It goes without saying that few people today are convinced by this somewhat sanguine opinion. In the first place, the subordination of women already had a long history before the rise of capitalist exploitation. Moreover, male supremacy and subordination of women permeates the relations within each of the two great classes in society. Women entering the workforce for the first time often have as much to fear from the behavior of their co-workers as they do their bosses. Labor is often gendered by sector, pay, hours, etc. Outside the workplace, rape and abuse of women is rife in society, as any glance at the evening news will confirm. Even personal relations and the sphere of reproduction are so structured by male domination as to make the idea it can ever be abolished appear naive.
What argument can be made that the state, sexism, racism and a host of other forms of social domination will disappear just because wage labor is gone?
2. Simplifying the problem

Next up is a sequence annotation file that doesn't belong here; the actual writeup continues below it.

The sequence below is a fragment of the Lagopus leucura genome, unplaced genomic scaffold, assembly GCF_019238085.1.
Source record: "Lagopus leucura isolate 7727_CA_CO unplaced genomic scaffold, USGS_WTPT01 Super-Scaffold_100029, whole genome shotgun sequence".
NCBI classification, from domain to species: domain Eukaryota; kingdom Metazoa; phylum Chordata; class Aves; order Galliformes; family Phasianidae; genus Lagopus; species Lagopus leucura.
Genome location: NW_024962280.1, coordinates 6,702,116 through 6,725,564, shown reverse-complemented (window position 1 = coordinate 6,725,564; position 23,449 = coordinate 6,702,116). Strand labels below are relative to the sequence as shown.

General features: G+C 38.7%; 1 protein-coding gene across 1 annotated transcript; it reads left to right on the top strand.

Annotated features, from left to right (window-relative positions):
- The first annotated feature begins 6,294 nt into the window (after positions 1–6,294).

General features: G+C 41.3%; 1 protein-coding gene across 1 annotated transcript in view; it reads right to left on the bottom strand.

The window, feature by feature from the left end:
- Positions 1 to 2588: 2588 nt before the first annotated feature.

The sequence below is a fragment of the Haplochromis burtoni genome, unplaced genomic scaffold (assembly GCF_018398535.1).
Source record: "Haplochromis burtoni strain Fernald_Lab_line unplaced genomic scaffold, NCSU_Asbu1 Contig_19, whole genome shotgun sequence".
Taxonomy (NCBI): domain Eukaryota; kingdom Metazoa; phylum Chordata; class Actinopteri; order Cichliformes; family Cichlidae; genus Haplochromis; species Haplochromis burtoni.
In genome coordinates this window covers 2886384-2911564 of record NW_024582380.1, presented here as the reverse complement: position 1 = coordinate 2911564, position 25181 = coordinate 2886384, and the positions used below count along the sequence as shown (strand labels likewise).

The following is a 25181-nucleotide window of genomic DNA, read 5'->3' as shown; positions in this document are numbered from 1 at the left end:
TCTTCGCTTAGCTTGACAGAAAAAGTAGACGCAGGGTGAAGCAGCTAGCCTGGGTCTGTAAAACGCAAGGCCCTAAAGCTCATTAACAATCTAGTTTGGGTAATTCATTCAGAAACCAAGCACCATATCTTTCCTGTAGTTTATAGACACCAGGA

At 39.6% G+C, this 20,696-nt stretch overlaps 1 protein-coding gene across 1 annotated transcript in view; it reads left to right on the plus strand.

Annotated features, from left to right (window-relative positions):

It seems to me that no one has actually ever taken the time to describe how the abolition of labor also abolishes any form of domination. Clearly, woman and black people have no cause for confidence that the psychology of individuals is somehow revolutionized simply by the emergence of communist social relations. But, even among communists the idea the communism ends all forms of social domination is directly challenged. For example, both Moishe Postone and Robert Kurz — the two most important Marxist thinkers in my lifetime — were questioned about this and neither thought the end of wage slavery ended domination. Neither could imagine a situation where the collapse of capitalism would bring an end to the state. They both described some hellish Mad Max scenario where the state enforced its continued domination by brutal force. There would be some state of society that wasn’t capitalism yet was not communism. This scenario is usually described in terms of images of slums filled with the surplus population of humanity, enclosed with razor wire, sentries, dogs and helicopters.